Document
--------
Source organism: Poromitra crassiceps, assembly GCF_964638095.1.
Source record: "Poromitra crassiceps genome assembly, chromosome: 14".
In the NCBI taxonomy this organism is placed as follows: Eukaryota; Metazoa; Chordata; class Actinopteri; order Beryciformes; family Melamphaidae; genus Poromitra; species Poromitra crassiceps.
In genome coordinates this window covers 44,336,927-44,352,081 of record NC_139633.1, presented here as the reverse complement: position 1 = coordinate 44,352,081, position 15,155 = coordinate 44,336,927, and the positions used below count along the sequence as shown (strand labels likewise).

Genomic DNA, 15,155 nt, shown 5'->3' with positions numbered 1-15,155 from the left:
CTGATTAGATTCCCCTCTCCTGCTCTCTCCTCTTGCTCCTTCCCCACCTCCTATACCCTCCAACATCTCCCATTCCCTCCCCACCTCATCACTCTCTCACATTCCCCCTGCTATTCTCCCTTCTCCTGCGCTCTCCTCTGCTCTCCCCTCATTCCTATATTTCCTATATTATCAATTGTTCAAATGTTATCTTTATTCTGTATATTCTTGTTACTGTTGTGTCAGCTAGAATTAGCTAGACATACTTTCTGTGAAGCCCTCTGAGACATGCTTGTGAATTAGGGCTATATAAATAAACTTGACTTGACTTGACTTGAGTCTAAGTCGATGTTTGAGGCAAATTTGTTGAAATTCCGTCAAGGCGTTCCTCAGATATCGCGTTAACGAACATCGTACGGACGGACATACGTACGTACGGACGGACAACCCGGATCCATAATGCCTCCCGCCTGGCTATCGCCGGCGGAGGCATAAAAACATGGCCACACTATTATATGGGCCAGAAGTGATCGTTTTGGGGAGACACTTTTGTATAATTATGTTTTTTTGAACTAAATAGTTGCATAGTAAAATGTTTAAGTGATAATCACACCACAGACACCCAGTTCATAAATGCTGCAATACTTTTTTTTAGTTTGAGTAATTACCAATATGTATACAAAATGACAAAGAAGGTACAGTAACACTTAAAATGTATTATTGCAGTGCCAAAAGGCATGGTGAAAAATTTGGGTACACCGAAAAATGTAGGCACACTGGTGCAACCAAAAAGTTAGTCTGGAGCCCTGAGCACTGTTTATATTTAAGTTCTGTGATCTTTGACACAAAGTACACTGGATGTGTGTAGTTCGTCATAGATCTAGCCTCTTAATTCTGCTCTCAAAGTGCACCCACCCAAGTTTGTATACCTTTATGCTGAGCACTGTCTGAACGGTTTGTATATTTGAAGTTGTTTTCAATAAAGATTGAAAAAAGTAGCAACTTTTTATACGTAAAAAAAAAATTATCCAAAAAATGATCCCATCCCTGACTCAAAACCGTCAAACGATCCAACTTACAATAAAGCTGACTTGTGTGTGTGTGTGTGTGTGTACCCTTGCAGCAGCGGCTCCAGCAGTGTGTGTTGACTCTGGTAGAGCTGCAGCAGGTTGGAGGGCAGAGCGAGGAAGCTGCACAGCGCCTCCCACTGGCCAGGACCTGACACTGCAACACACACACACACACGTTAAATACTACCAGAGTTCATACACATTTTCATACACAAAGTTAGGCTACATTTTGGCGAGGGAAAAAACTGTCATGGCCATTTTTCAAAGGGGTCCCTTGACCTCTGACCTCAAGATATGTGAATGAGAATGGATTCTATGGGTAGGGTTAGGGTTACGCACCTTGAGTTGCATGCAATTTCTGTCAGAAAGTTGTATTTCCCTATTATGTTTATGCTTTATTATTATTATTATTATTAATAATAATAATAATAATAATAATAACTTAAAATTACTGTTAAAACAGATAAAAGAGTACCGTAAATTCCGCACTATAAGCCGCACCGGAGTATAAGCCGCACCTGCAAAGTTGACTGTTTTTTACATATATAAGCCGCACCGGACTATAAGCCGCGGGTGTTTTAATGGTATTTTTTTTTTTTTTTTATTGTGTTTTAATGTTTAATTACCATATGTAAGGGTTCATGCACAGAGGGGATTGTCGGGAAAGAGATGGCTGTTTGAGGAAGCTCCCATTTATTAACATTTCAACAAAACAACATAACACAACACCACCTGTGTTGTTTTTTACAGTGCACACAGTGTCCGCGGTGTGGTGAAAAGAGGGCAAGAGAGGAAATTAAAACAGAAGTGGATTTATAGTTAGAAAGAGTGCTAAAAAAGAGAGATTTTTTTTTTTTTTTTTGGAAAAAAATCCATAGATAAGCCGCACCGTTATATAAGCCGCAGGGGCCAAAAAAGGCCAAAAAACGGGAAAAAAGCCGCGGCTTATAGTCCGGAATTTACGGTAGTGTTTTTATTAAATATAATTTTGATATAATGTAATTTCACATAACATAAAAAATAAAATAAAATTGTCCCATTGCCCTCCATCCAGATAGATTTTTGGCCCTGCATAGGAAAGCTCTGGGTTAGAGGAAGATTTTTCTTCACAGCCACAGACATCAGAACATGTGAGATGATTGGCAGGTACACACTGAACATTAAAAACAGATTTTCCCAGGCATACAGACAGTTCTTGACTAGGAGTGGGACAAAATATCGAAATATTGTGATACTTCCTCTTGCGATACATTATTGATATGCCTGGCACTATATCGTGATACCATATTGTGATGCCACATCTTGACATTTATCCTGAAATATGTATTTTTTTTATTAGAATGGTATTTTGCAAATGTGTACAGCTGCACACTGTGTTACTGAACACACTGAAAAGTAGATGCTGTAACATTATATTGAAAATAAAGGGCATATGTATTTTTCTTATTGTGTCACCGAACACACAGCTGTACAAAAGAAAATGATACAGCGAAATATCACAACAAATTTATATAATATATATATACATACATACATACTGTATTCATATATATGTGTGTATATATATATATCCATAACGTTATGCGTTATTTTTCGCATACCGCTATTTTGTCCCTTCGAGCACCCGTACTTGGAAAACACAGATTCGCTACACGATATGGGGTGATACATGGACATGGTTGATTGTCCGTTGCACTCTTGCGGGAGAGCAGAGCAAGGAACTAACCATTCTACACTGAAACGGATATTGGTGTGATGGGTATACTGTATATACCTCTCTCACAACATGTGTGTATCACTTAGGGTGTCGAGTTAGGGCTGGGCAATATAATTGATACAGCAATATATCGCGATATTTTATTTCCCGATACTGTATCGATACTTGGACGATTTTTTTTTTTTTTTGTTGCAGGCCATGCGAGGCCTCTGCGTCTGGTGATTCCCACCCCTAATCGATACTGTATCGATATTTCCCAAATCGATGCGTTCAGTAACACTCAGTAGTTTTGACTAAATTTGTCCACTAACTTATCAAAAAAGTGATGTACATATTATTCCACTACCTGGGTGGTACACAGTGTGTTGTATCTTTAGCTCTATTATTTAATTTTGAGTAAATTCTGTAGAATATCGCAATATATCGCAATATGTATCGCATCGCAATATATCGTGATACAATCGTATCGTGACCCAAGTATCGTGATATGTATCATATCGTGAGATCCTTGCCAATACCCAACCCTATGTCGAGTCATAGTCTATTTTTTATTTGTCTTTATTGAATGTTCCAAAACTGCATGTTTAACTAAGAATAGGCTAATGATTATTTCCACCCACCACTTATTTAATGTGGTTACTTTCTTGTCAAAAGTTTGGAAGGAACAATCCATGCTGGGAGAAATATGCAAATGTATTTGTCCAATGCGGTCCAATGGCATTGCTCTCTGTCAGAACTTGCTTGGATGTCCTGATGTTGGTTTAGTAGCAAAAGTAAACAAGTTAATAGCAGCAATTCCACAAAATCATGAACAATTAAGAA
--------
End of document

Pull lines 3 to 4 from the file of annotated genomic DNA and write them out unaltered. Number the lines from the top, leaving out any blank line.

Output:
In the NCBI taxonomy this organism is placed as follows: Eukaryota; Metazoa; Chordata; class Actinopteri; order Beryciformes; family Melamphaidae; genus Poromitra; species Poromitra crassiceps.
In genome coordinates this window covers 44,336,927-44,352,081 of record NC_139633.1, presented here as the reverse complement: position 1 = coordinate 44,352,081, position 15,155 = coordinate 44,336,927, and the positions used below count along the sequence as shown (strand labels likewise).